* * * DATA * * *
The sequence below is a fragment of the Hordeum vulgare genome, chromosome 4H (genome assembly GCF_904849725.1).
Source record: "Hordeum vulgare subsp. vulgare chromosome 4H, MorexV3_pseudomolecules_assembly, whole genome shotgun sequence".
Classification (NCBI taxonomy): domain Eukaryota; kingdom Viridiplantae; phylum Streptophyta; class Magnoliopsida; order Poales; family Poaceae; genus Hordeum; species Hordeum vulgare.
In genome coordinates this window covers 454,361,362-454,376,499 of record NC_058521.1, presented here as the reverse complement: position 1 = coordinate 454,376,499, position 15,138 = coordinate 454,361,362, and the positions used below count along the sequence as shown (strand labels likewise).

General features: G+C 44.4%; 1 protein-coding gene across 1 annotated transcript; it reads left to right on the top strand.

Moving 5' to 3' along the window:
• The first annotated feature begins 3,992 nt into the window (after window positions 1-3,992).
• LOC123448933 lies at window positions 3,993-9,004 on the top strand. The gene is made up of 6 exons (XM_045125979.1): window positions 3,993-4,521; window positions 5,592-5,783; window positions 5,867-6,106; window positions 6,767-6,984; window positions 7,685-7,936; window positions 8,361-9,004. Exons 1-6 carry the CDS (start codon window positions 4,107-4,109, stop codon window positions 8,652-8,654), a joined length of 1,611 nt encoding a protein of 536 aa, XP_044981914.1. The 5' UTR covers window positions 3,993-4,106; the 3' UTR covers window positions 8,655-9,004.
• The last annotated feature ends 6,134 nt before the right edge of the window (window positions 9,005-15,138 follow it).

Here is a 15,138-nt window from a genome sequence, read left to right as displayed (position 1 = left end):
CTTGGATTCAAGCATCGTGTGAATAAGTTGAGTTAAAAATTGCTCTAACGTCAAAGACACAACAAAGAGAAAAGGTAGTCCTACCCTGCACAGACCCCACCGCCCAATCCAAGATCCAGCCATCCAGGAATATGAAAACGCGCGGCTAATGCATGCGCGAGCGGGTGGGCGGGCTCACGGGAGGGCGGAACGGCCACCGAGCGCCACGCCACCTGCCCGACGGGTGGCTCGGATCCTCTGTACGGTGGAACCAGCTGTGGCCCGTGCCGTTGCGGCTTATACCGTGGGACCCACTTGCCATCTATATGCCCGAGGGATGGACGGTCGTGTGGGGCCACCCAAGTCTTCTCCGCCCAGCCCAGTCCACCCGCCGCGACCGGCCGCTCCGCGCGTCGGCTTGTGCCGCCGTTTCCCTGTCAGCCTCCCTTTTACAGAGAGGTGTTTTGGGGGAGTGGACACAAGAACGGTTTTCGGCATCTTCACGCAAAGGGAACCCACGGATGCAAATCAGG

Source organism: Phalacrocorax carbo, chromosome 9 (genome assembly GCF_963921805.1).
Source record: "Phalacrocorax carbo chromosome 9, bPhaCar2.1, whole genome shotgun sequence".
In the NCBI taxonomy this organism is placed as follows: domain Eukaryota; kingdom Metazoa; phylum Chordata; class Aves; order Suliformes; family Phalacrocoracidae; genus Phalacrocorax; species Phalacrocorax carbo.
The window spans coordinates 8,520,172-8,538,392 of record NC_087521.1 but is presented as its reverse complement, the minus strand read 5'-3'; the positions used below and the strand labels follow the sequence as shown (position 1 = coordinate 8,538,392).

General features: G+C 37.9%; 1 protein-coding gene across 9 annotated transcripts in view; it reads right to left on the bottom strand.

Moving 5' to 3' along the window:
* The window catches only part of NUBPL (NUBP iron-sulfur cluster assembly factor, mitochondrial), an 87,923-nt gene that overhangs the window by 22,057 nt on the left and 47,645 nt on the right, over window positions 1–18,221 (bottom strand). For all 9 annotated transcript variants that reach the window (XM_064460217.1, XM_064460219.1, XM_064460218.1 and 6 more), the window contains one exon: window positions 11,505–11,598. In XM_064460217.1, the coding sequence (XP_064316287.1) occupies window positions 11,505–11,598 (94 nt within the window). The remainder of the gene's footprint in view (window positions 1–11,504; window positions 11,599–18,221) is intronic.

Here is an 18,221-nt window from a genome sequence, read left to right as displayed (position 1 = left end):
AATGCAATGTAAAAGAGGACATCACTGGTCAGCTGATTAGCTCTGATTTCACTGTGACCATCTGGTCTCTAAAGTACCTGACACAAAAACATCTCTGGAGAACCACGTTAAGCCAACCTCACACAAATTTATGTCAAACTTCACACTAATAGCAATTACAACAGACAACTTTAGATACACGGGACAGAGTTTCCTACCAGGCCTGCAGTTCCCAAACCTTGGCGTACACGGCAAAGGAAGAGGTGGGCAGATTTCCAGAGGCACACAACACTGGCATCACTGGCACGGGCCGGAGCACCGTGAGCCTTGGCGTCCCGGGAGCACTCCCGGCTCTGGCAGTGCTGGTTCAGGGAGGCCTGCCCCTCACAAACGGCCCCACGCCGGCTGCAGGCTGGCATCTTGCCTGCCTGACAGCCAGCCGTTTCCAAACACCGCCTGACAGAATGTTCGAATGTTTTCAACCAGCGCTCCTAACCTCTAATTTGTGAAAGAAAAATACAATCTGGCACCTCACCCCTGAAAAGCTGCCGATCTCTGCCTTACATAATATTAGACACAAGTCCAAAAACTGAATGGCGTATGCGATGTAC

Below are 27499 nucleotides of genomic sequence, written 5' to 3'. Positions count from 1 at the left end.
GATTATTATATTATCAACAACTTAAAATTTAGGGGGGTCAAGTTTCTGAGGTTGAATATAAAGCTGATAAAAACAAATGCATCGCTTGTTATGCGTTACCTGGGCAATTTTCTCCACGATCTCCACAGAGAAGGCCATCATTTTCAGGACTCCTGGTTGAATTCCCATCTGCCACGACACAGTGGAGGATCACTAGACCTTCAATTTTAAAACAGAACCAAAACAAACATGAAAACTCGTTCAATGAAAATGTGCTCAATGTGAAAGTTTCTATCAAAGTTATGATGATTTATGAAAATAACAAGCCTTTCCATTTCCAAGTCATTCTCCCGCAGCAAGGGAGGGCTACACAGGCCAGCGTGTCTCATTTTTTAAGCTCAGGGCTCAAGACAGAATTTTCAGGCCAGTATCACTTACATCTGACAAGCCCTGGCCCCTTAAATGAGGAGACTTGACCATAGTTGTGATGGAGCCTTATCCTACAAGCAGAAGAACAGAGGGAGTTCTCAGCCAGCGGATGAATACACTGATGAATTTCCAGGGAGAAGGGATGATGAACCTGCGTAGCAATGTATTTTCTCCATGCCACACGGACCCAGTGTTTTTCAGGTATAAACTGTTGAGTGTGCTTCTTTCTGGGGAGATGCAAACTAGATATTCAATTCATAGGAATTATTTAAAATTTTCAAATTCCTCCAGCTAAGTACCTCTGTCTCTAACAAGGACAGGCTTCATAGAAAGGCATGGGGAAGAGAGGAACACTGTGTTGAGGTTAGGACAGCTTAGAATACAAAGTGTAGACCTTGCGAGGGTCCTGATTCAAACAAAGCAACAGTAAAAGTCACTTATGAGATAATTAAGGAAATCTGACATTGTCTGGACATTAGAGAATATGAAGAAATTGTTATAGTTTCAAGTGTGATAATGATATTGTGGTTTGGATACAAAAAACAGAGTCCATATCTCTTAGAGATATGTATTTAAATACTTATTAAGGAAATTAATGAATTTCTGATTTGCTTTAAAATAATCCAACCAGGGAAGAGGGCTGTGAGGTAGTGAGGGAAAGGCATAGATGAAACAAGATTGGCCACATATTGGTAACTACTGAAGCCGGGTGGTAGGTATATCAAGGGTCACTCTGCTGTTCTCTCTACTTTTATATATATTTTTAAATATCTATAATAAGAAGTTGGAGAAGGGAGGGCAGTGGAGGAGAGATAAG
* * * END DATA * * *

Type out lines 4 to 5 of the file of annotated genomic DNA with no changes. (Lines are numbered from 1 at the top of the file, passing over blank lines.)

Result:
In genome coordinates this window covers 454,361,362-454,376,499 of record NC_058521.1, presented here as the reverse complement: position 1 = coordinate 454,376,499, position 15,138 = coordinate 454,361,362, and the positions used below count along the sequence as shown (strand labels likewise).

General features: G+C 44.4%; 1 protein-coding gene across 1 annotated transcript; it reads left to right on the top strand.